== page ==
In our quest to raise awareness on the importance of creating an enabling society that protects children and encourages every child to prosper, we are set to release a short drama series titled “It Still Takes a Village.” This all-students-cast series, scheduled to premiere on the 30th of June on our YouTube channel, highlights the values of the age-old communal parenting where parents cared for each other’s children regardless of whether the child is theirs or not.
Disclosing the premiere of the series, our Chief Strategy Officer, Uche Ogbu, observed that the culture of collectively raising a child through shared responsibility by various members of society is being eroded by modern technologies and lifestyles. According to him, parents must continue to play their role in ensuring that every child within their society is protected and supported towards achieving their highest potential because it is their responsibility.
“As a family-oriented and child-centred institution, we are always trying to explore opportunities to strengthen the family unit, because that is the primary foundation that can determine the success of any child. This time, we chose to explore the African proverb which states that “it takes a village to raise a child,” and we observed that the societal application of this concept is on a fast decline due to a plethora of factors, ranging from change in lifestyles, adoption of technology, excessive working hours, proliferation of mobile phones, social media binge, to child abuse.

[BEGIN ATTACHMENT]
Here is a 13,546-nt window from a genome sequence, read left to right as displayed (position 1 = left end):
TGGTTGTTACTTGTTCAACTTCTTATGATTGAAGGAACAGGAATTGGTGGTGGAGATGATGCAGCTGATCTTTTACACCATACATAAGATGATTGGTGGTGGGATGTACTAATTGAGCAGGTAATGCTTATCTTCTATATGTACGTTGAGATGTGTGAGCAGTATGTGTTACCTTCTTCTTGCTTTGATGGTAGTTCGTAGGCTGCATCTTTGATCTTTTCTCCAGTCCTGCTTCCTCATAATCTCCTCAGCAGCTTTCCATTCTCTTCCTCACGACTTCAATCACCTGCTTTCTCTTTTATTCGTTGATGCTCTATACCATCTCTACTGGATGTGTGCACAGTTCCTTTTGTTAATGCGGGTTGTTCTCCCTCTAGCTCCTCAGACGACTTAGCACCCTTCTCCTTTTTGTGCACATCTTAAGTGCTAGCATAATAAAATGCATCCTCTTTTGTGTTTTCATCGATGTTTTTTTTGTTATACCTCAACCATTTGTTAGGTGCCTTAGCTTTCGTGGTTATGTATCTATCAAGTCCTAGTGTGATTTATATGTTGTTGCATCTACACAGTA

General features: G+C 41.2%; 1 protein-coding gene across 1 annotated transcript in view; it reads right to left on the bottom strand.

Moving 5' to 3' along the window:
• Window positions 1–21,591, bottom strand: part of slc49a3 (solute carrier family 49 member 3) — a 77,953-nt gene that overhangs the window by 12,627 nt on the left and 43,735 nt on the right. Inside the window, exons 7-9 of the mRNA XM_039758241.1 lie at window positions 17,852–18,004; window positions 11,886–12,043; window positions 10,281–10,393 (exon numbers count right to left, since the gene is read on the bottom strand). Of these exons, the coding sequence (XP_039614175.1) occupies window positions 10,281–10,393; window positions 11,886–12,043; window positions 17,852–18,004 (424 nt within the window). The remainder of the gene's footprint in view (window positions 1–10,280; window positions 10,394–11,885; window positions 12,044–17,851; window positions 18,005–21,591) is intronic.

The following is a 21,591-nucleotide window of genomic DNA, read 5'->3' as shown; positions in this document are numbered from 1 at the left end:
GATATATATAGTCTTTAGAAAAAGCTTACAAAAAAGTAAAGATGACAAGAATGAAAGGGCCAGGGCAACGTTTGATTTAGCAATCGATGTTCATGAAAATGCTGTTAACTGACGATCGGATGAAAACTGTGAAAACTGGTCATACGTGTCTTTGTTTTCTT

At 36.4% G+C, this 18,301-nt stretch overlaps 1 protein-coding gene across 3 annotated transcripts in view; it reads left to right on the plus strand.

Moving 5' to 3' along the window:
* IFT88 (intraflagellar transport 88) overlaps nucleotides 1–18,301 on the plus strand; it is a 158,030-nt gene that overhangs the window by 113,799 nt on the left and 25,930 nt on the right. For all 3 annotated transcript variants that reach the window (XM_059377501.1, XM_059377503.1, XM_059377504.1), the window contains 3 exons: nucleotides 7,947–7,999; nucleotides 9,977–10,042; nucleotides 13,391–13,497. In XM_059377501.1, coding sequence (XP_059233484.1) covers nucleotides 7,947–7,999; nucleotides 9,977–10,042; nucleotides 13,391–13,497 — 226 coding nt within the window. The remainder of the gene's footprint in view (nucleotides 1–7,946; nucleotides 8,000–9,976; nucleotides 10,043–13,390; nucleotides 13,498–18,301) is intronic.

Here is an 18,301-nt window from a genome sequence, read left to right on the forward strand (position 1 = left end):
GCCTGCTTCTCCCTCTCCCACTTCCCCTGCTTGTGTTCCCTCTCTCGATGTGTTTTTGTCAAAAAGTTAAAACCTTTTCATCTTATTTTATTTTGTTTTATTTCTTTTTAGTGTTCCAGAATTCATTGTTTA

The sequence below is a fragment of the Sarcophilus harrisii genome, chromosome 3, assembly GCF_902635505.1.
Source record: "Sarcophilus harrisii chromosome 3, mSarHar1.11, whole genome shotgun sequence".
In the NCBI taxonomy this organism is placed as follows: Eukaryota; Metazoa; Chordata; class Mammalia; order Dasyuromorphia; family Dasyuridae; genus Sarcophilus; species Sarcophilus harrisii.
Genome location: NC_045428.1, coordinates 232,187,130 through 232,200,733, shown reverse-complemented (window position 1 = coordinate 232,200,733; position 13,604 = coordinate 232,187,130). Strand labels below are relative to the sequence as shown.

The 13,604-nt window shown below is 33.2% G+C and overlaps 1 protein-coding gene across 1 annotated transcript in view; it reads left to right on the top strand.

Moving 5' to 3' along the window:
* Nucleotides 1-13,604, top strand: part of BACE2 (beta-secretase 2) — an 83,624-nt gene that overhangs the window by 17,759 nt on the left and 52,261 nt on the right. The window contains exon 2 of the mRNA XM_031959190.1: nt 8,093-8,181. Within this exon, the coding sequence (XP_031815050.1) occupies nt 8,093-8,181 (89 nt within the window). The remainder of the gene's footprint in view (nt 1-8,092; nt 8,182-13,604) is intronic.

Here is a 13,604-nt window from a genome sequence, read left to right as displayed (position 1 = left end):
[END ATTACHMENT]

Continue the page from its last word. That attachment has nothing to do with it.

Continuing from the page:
Therefore, we decided to do something about it by putting together a short drama series titled “It Still Takes a Village.” Our goal is to emphasize the need for an environment where the voices of our children are heard and taken seriously, with the help of multiple stakeholders comprising concerned parents, extended families, neighbours, teachers, professionals, and other members of the community,” he remarked.
The first episode of the series will be released on the 30th of June, 2022, and a new episode will be added every two weeks.